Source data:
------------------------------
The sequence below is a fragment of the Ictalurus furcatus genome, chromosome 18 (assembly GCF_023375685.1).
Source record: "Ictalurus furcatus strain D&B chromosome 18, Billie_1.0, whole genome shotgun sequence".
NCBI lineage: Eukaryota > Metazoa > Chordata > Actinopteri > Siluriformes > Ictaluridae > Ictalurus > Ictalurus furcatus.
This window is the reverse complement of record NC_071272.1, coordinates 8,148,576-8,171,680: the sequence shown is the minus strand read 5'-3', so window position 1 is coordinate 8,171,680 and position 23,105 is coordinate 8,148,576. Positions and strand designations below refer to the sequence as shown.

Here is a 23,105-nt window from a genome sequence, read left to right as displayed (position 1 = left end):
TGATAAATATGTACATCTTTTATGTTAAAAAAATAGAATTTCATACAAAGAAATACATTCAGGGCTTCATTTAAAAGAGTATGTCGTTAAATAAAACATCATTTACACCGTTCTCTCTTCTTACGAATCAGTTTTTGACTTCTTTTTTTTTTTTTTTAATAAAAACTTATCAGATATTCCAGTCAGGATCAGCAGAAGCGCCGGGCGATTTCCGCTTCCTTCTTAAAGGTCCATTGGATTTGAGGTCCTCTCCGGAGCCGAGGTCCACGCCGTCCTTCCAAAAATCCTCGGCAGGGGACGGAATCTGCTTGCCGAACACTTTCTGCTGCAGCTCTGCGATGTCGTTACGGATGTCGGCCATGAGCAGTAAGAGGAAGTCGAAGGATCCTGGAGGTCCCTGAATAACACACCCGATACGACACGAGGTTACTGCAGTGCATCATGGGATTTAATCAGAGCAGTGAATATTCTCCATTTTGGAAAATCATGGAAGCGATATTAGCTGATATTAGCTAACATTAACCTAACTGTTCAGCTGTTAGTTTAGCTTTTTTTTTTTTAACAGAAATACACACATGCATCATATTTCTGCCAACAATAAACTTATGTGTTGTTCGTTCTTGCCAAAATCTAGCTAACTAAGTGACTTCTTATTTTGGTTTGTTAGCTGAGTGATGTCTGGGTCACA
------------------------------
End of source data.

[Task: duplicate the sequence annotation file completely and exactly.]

The sequence below is a fragment of the Ictalurus furcatus genome, chromosome 18 (assembly GCF_023375685.1).
Source record: "Ictalurus furcatus strain D&B chromosome 18, Billie_1.0, whole genome shotgun sequence".
NCBI lineage: Eukaryota > Metazoa > Chordata > Actinopteri > Siluriformes > Ictaluridae > Ictalurus > Ictalurus furcatus.
This window is the reverse complement of record NC_071272.1, coordinates 8,148,576-8,171,680: the sequence shown is the minus strand read 5'-3', so window position 1 is coordinate 8,171,680 and position 23,105 is coordinate 8,148,576. Positions and strand designations below refer to the sequence as shown.

Here is a 23,105-nt window from a genome sequence, read left to right as displayed (position 1 = left end):
TGATAAATATGTACATCTTTTATGTTAAAAAAATAGAATTTCATACAAAGAAATACATTCAGGGCTTCATTTAAAAGAGTATGTCGTTAAATAAAACATCATTTACACCGTTCTCTCTTCTTACGAATCAGTTTTTGACTTCTTTTTTTTTTTTTTTAATAAAAACTTATCAGATATTCCAGTCAGGATCAGCAGAAGCGCCGGGCGATTTCCGCTTCCTTCTTAAAGGTCCATTGGATTTGAGGTCCTCTCCGGAGCCGAGGTCCACGCCGTCCTTCCAAAAATCCTCGGCAGGGGACGGAATCTGCTTGCCGAACACTTTCTGCTGCAGCTCTGCGATGTCGTTACGGATGTCGGCCATGAGCAGTAAGAGGAAGTCGAAGGATCCTGGAGGTCCCTGAATAACACACCCGATACGACACGAGGTTACTGCAGTGCATCATGGGATTTAATCAGAGCAGTGAATATTCTCCATTTTGGAAAATCATGGAAGCGATATTAGCTGATATTAGCTAACATTAACCTAACTGTTCAGCTGTTAGTTTAGCTTTTTTTTTTTTAACAGAAATACACACATGCATCATATTTCTGCCAACAATAAACTTATGTGTTGTTCGTTCTTGCCAAAATCTAGCTAACTAAGTGACTTCTTATTTTGGTTTGTTAGCTGAGTGATGTCTGGGTCACA